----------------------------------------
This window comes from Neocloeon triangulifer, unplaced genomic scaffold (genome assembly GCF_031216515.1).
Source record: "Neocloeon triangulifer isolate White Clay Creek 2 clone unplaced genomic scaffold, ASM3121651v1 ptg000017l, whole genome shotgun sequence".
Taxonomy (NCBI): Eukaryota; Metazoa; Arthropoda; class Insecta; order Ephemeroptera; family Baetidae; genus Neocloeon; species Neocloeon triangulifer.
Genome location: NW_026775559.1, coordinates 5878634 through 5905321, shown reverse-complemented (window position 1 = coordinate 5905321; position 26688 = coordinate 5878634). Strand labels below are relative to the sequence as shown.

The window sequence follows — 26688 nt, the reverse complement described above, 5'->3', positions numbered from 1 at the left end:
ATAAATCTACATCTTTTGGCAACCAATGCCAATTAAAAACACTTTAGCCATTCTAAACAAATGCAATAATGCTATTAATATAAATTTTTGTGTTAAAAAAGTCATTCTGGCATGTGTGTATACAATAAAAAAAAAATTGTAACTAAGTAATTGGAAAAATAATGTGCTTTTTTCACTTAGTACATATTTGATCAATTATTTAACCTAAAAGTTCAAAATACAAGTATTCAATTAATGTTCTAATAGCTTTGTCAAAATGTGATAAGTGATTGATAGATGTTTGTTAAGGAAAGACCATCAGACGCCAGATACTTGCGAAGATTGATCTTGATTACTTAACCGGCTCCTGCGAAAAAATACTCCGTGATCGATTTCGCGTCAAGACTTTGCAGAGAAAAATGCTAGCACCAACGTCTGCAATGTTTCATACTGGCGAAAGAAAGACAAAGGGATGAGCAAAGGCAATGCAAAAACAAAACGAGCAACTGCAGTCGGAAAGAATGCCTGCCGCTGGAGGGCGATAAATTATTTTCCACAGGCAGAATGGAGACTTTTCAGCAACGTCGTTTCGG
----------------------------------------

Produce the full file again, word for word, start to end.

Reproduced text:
This window comes from Neocloeon triangulifer, unplaced genomic scaffold (genome assembly GCF_031216515.1).
Source record: "Neocloeon triangulifer isolate White Clay Creek 2 clone unplaced genomic scaffold, ASM3121651v1 ptg000017l, whole genome shotgun sequence".
Taxonomy (NCBI): Eukaryota; Metazoa; Arthropoda; class Insecta; order Ephemeroptera; family Baetidae; genus Neocloeon; species Neocloeon triangulifer.
Genome location: NW_026775559.1, coordinates 5878634 through 5905321, shown reverse-complemented (window position 1 = coordinate 5905321; position 26688 = coordinate 5878634). Strand labels below are relative to the sequence as shown.

The window sequence follows — 26688 nt, the reverse complement described above, 5'->3', positions numbered from 1 at the left end:
ATAAATCTACATCTTTTGGCAACCAATGCCAATTAAAAACACTTTAGCCATTCTAAACAAATGCAATAATGCTATTAATATAAATTTTTGTGTTAAAAAAGTCATTCTGGCATGTGTGTATACAATAAAAAAAAAATTGTAACTAAGTAATTGGAAAAATAATGTGCTTTTTTCACTTAGTACATATTTGATCAATTATTTAACCTAAAAGTTCAAAATACAAGTATTCAATTAATGTTCTAATAGCTTTGTCAAAATGTGATAAGTGATTGATAGATGTTTGTTAAGGAAAGACCATCAGACGCCAGATACTTGCGAAGATTGATCTTGATTACTTAACCGGCTCCTGCGAAAAAATACTCCGTGATCGATTTCGCGTCAAGACTTTGCAGAGAAAAATGCTAGCACCAACGTCTGCAATGTTTCATACTGGCGAAAGAAAGACAAAGGGATGAGCAAAGGCAATGCAAAAACAAAACGAGCAACTGCAGTCGGAAAGAATGCCTGCCGCTGGAGGGCGATAAATTATTTTCCACAGGCAGAATGGAGACTTTTCAGCAACGTCGTTTCGG